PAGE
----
SPF stands for Sun Protection Factor
Yes, a factor like you learned about in math class. The idea is that an SPF rating can tell you how much longer a given product will protect you from burning than if you’d used no protection alone.
For example, if you normally burn with 10 minutes of sun exposure, an SPF 15 product would theoretically mean you could stay in the sun for 150 minutes before developing sunburn.
It’s important to remember that this way of thinking about SPF ratings should only be done theoretically.
In real world scenarios, an SPF 50 sunscreen will never let you stay outside 50 times longer. This is because sunscreens are only ever effective for 2 hours at most.
When combined with environmental factors like how bright the sun is, how much you perspire, and whether you’re exposing your skin to water, sunscreens are often effective for even less time.
A more useful way to consider SPF ratings is by understand what percentage of UVB rays a product protects you from. Knowing this gives you a more realistic expectation of what your sunscreen will do for you.
Take a look at the table below:
|SPF Rating||UVB Protection|
As you can see, SPF 30 isn’t ‘twice as strong’ as SPF 15, and so on.
It’s important to remember that or you may end up paying a huge premium for upgrading from SPF 30 to SPF 50. At the end of the day, it’s only an extra percentage point of protection. Realistically you shouldn’t have to pay very much more for the upgrade.
In fact, SPF 30 sunscreen is generally recognized as sufficient for most people.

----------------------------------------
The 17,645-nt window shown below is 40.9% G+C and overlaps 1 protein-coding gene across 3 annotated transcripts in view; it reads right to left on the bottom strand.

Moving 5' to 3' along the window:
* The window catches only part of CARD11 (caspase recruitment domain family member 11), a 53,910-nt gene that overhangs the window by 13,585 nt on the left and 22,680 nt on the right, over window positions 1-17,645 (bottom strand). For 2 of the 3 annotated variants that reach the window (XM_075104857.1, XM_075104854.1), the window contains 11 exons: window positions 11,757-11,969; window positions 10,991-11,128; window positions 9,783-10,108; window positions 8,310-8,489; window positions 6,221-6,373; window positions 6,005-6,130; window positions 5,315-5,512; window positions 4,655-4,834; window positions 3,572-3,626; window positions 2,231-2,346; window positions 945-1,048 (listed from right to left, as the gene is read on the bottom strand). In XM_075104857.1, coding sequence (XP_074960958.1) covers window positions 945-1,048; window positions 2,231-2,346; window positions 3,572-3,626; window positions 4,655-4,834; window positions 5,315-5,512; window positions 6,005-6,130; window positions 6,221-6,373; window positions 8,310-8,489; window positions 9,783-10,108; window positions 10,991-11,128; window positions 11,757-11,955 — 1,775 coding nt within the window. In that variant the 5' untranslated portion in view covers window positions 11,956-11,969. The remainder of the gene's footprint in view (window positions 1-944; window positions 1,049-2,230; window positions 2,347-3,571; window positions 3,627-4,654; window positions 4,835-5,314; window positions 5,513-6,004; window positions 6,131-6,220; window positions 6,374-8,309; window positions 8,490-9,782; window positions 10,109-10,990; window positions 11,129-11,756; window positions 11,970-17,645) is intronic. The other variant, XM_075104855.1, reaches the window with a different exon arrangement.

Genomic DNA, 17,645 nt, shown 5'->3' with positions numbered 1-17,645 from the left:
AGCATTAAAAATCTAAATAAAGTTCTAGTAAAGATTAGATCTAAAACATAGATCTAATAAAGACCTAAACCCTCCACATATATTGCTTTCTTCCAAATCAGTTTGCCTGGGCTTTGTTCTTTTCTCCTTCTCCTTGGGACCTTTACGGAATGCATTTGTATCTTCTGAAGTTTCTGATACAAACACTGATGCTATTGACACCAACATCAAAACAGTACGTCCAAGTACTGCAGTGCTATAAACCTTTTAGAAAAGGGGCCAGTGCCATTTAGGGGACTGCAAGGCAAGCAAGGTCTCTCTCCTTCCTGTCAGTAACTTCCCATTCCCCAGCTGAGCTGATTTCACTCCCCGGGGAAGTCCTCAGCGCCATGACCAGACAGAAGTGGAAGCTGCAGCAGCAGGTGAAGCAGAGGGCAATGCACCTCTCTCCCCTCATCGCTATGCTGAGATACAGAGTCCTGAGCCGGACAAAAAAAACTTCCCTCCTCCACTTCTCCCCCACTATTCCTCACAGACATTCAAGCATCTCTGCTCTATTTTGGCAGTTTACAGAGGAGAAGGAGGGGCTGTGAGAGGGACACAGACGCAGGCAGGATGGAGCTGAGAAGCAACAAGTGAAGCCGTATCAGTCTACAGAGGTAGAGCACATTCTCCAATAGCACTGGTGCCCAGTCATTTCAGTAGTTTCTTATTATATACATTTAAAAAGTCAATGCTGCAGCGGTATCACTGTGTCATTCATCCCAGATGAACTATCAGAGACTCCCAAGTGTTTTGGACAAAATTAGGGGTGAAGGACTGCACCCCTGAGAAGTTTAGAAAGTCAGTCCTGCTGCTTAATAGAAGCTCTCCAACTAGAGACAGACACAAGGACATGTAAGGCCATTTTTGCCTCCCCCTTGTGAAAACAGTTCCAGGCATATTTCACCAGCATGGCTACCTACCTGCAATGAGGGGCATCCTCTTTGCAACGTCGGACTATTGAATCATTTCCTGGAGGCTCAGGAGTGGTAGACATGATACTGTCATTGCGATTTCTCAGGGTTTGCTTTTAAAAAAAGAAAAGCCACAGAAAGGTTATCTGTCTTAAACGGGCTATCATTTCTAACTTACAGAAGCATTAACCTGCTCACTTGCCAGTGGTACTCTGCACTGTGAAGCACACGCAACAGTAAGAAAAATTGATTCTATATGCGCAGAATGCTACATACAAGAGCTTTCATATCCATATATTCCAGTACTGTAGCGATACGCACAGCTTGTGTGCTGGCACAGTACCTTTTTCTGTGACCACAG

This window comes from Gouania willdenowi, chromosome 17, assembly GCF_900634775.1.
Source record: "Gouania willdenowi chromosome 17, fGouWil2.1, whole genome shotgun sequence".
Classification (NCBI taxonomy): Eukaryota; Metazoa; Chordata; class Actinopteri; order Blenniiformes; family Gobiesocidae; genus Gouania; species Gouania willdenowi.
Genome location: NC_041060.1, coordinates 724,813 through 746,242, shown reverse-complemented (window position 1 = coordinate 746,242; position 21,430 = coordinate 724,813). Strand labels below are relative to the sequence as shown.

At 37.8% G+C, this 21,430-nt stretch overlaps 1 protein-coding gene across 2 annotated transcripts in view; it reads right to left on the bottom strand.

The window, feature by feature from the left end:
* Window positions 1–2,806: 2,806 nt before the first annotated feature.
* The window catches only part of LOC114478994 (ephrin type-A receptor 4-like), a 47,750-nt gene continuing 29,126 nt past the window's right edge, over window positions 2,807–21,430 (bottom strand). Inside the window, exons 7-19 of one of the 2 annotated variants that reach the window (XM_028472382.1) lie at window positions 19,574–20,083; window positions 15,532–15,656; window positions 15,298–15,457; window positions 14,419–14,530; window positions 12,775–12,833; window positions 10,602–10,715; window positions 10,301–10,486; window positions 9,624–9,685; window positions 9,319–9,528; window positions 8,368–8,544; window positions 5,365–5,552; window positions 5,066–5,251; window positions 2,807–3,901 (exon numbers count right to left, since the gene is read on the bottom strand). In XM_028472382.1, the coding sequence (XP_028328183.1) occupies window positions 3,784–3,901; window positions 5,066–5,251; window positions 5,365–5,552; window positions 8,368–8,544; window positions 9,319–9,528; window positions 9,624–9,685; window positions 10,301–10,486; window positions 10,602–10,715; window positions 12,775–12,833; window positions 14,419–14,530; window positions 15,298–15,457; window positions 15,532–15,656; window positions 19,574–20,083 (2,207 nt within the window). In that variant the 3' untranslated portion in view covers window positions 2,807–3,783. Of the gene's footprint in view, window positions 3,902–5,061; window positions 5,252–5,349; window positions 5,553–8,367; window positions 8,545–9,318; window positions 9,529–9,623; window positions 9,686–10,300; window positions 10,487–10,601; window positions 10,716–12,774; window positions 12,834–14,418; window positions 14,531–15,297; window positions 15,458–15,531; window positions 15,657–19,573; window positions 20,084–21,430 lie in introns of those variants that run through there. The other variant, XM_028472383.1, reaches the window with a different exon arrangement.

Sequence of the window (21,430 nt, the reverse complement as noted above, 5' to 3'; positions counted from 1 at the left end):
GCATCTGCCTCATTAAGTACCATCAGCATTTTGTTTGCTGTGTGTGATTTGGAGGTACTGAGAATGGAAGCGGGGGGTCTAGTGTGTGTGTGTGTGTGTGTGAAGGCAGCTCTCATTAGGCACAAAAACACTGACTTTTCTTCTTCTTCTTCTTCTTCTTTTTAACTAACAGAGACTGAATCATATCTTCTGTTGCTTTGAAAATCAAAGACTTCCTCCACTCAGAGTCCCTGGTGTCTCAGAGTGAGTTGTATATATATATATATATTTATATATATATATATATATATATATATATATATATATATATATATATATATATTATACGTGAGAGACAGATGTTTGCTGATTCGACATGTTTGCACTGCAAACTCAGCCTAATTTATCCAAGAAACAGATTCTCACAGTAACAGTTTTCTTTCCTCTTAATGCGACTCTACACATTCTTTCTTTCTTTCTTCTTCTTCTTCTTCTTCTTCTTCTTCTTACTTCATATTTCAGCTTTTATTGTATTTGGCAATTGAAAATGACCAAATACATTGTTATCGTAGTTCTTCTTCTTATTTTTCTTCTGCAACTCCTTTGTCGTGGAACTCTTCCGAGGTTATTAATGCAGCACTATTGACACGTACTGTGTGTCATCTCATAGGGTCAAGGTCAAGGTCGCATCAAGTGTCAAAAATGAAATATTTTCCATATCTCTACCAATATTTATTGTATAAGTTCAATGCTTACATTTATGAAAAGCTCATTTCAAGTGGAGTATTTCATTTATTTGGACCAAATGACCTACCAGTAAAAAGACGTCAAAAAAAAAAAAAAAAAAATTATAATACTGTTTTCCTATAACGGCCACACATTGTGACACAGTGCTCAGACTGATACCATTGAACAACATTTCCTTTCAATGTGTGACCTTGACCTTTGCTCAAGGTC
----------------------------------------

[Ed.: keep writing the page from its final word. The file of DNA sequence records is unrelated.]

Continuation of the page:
Exceptions would be anyone who is especially fair, photosensitive for other reasons, or knows they are at increased risk for developing skin cancer.
Choosing an SPF lower than 30 offers sub-optimal protection, so try to make SPF ratings of 30 your minimum requirement for ideal sun protection.
Physical is better than chemical
I always urge my readers to choose physical sunscreens over chemical, for a variety of important health reasons.
When choosing the best sunscreen for your face, this is even more crucial because of the extra sensitivities we experience when using products on the face.
Physical sunscreens – what are you talking about??
Based on their active ingredients, sunscreen products can be divided into two categories:
Physical sunscreens provide an actual barrier between the sun’s rays and your skin.
Think of it like covering your skin with thousands of tiny little mirrors – UV rays directed at you bounce off of the sunscreen without reaching your skin or causing damage.
This type of sunscreen is made with zinc oxide, titanium dioxide, or a combination of the two. Both ingredients provide broad spectrum protection, though zinc is a little bit better at this than titanium.
Physical sunscreens are effective immediately upon application.
Some downsides to this sunscreen type are a thicker formula that typically requires more rubbing to apply properly, and the tendency to leave a white cast (this is from the high concentration of minerals in the formula).
These active ingredients are typically considered calming to the skin, though some of the most sensitive folks may react to titanium dioxide.
Chemical sunscreens are designed a little bit differently than physical products.
When applied, they soak down into the skin, where they are meant to absorb UV rays before the rays have a chance to cause damage to the skin.
As a result of this method, chemical sunscreens usually need to be applied 15-20 minutes before sun exposure so that they have sufficient time to soak into the skin and become effective.
Chemical sunscreens typically combine groups of active ingredients to achieve balanced protection. These can include: avobenzone, homosalate, octisalate, octocrylene, and oxybenzone.
The reason they’re used in combination is because individual ingredients don’t usually provide broad spectrum protection. The combinations are used to achieve a good balance between UVA and UVB protection.
Certain chemical sunscreens can cause allergies with repeated use, and have been shown to cross into the bloodstream where they may mimic hormones and disrupt the endocrine system.
Of the chemical sunscreen ingredients, the one about which authorities have the most concern is oxybenzone.